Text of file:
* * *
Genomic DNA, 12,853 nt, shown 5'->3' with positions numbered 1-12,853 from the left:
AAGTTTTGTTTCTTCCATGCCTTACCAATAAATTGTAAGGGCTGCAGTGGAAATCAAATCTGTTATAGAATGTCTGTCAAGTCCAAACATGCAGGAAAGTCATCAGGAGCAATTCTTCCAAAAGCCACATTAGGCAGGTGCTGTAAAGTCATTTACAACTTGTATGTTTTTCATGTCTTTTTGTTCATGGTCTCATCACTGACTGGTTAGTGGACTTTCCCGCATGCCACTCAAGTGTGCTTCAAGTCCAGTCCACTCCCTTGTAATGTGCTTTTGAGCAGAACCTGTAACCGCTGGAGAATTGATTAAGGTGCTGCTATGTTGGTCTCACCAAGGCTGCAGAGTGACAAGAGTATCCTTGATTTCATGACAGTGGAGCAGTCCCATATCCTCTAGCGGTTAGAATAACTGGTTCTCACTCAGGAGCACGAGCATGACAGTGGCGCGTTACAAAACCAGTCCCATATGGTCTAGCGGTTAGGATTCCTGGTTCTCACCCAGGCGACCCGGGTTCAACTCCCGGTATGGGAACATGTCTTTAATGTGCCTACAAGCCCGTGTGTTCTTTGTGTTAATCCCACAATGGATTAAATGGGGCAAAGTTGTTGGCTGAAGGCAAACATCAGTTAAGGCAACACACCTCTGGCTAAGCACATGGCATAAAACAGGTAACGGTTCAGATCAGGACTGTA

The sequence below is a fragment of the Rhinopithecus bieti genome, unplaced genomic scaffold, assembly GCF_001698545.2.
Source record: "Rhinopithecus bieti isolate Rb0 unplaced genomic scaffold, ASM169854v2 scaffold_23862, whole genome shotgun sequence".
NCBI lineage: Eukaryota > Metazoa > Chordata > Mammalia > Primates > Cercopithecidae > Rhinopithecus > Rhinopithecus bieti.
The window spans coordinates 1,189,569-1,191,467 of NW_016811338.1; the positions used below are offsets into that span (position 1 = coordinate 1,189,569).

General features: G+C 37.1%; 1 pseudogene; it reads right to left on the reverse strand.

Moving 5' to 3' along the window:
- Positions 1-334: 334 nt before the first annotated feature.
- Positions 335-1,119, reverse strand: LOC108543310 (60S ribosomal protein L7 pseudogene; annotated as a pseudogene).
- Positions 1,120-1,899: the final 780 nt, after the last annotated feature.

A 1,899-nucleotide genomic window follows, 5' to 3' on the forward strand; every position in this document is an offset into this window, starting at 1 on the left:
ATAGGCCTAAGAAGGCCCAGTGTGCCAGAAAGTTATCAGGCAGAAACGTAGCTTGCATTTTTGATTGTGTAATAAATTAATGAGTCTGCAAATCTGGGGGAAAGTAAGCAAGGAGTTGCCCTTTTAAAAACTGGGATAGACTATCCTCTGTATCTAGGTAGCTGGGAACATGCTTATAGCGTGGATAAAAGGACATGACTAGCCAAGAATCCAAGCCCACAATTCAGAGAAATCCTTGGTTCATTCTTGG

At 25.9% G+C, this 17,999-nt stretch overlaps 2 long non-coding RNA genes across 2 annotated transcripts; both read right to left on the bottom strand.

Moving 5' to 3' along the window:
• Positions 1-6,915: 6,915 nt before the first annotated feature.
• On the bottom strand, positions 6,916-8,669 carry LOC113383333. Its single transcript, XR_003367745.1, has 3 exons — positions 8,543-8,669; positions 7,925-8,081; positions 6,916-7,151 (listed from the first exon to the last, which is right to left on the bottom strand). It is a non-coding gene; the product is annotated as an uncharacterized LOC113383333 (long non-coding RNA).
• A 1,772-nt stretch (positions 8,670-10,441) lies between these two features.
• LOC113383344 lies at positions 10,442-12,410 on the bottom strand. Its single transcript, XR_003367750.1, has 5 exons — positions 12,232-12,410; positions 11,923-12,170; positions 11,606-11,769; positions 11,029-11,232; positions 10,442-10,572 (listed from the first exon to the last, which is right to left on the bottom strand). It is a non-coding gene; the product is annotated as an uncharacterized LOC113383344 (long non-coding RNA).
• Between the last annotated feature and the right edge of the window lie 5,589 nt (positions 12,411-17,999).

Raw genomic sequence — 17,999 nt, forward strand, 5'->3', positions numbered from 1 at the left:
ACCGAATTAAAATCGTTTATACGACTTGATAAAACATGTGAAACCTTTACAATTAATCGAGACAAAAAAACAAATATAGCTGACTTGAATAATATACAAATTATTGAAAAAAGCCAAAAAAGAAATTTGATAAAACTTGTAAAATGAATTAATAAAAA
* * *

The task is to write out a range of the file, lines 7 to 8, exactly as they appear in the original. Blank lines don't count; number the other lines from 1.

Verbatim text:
General features: G+C 37.1%; 1 pseudogene; it reads right to left on the reverse strand.

Moving 5' to 3' along the window: